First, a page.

Camel Xiangzi Summary
Hsiang-tzu dreams of owning a rickshaw so that he can be economically successful in the city. The price of a rickshaw is so high that it is difficult for him to afford it. Still, the novel introduces him as a thoughtful, dynamic young man who is willing to sacrifice to achieve his dreams. This is in contrast to the men he works with in the city; each of them are more interested in spending their money than planning for the future.
Once he owns his own rickshaw, Hsiang-tzu still is not able to completely achieve his dreams. Things out of his control keep getting in the way. For example, he is forced to work for soldiers. He has to run a rickshaw for them after they take the one he saved to purchase. Though he steals camels from them—earning the nickname Camel Hsiang-tzu in the process—he still does not make enough to purchase the new conveyance.
As he works toward purchasing a new rickshaw, he abandons the ideals he had when he first came to the city. He is no longer the kind and respectful young man he used to be. Instead, he is willing to do whatever it takes to make enough money to get back to where he was before he was kidnapped. He loses his savings when his employer's house is raided by the police but still manages to buy another rickshaw with his wife's money.
That rickshaw is sold once Hsiang-tzu's wife dies in childbirth. The only way he can afford to bury her and their child is to sell it and use the money. He slides deeper into depression and does not live the positive kind of life that he hoped to live when he first came into the city. When he finally feels like attempting to be positive again, he secures jobs for himself and his former neighbor—a woman he loved—with his old boss. Unfortunately, that neighbor was forced into prostitution, and she killed herself. This is the final straw for Hsiang-tzu. He abandons the ideals he used to hold dear and lives out his life shiftless, irresponsible, and dishonest.
Rickshaw recounts the story of a self-assured young rickshaw puller’s arduous struggle for a gratifying and secure livelihood. Hsiang-tzu, the orphaned protagonist, is only eighteen years old when he abandons the drudgery of life in his native north Chinese village and treks to Peking, the nearest large city. Enchanted by the variety and splendor of the urban panorama, Hsiang-tzu realizes that he has finally found the abode of his dreams; he can never go back to the monotony of plowing fields in the countryside.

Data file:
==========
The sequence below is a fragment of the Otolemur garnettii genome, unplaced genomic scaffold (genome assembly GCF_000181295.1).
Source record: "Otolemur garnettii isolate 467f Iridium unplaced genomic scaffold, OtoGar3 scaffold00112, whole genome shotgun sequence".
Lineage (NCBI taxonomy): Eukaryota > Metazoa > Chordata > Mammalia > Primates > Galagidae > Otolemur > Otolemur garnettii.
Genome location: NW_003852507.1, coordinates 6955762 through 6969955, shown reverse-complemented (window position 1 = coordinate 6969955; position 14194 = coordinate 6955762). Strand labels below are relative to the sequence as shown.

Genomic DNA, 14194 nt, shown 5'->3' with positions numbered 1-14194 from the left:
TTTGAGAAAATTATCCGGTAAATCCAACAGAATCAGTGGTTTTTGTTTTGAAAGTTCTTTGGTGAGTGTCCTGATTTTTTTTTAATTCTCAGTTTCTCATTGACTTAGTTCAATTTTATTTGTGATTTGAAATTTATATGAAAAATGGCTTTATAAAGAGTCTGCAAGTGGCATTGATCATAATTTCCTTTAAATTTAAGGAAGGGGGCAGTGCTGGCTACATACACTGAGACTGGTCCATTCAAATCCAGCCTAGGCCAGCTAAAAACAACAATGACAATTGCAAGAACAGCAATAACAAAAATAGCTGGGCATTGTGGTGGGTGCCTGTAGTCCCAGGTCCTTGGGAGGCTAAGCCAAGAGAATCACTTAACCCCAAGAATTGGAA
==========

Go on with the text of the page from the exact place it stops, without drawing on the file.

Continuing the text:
Determined to achieve the self-reliance that owning a rickshaw might provide, Hsiang-tzu pulls rickshaws rented from the Jen Ho agency over a period of three years, until he finally saves up the one hundred dollars required to purchase one. He continues to reside at the agency when not working stints as a private chauffeur, for the agency’s proprietors, Old Liu and his firebrand daughter Hu Niu, have taken a fancy to the strapping young lad with the countrified airs.
Trouble shatters Hsiang-tzu’s dreams one day when warlord soldiers are campaigning just outside the city gates of central Peking. Turning a deaf ear to tales about the military having impressed townsmen into the army and confiscated their wares, Hsiang-tzu impetuously agrees to take a high-paying customer outside the city gates to the northwestern suburbs. Along the way, a band of soldiers does indeed swoop down on Hsiang-tzu to confiscate his rickshaw and force him into servitude as a coolie. Taking advantage of the uproar during a nighttime attack on the soldiers’ encampment later that month, Hsiang-tzu deserts and cannily leads three of the army’s camels away with him. Though he sells them for merely one-third of what his rickshaw had cost him, rumors about Hsiang-tzu’s remarkably adroit caper spread like wildfire when he returns to the rickshaw agency in Peking; his fellow rickshaw men even dub him “Camel Hsiang-tzu"(which is the title of the novel in the original Chinese version). Yet Hsiang-tzu takes no solace in this...
(The entire section is 1,889 words.)